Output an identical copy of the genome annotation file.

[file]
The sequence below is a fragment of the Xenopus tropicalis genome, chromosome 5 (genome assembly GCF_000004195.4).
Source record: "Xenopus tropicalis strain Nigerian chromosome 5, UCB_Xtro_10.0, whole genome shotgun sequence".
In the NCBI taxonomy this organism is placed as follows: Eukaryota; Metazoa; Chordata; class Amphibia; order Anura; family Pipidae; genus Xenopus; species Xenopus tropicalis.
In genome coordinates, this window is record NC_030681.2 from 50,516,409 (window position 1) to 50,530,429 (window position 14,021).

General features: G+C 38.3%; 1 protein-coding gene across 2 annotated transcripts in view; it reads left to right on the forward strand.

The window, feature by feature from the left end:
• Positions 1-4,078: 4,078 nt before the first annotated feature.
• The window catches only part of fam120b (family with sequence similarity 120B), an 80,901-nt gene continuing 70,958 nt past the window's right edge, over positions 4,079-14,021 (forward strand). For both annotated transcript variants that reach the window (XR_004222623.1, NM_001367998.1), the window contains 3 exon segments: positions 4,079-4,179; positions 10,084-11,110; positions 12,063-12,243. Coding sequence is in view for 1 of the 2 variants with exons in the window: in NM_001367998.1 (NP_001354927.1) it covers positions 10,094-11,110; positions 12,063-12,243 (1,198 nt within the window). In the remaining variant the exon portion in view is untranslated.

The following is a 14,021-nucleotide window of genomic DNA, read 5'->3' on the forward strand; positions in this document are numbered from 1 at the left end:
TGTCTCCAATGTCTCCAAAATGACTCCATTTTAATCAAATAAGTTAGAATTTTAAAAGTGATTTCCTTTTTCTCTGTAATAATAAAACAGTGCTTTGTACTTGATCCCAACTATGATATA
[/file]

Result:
The sequence below is a fragment of the Xenopus tropicalis genome, chromosome 5 (genome assembly GCF_000004195.4).
Source record: "Xenopus tropicalis strain Nigerian chromosome 5, UCB_Xtro_10.0, whole genome shotgun sequence".
In the NCBI taxonomy this organism is placed as follows: Eukaryota; Metazoa; Chordata; class Amphibia; order Anura; family Pipidae; genus Xenopus; species Xenopus tropicalis.
In genome coordinates, this window is record NC_030681.2 from 50,516,409 (window position 1) to 50,530,429 (window position 14,021).

General features: G+C 38.3%; 1 protein-coding gene across 2 annotated transcripts in view; it reads left to right on the forward strand.

The window, feature by feature from the left end:
• Positions 1-4,078: 4,078 nt before the first annotated feature.
• The window catches only part of fam120b (family with sequence similarity 120B), an 80,901-nt gene continuing 70,958 nt past the window's right edge, over positions 4,079-14,021 (forward strand). For both annotated transcript variants that reach the window (XR_004222623.1, NM_001367998.1), the window contains 3 exon segments: positions 4,079-4,179; positions 10,084-11,110; positions 12,063-12,243. Coding sequence is in view for 1 of the 2 variants with exons in the window: in NM_001367998.1 (NP_001354927.1) it covers positions 10,094-11,110; positions 12,063-12,243 (1,198 nt within the window). In the remaining variant the exon portion in view is untranslated.

The following is a 14,021-nucleotide window of genomic DNA, read 5'->3' on the forward strand; positions in this document are numbered from 1 at the left end:
TGTCTCCAATGTCTCCAAAATGACTCCATTTTAATCAAATAAGTTAGAATTTTAAAAGTGATTTCCTTTTTCTCTGTAATAATAAAACAGTGCTTTGTACTTGATCCCAACTATGATATA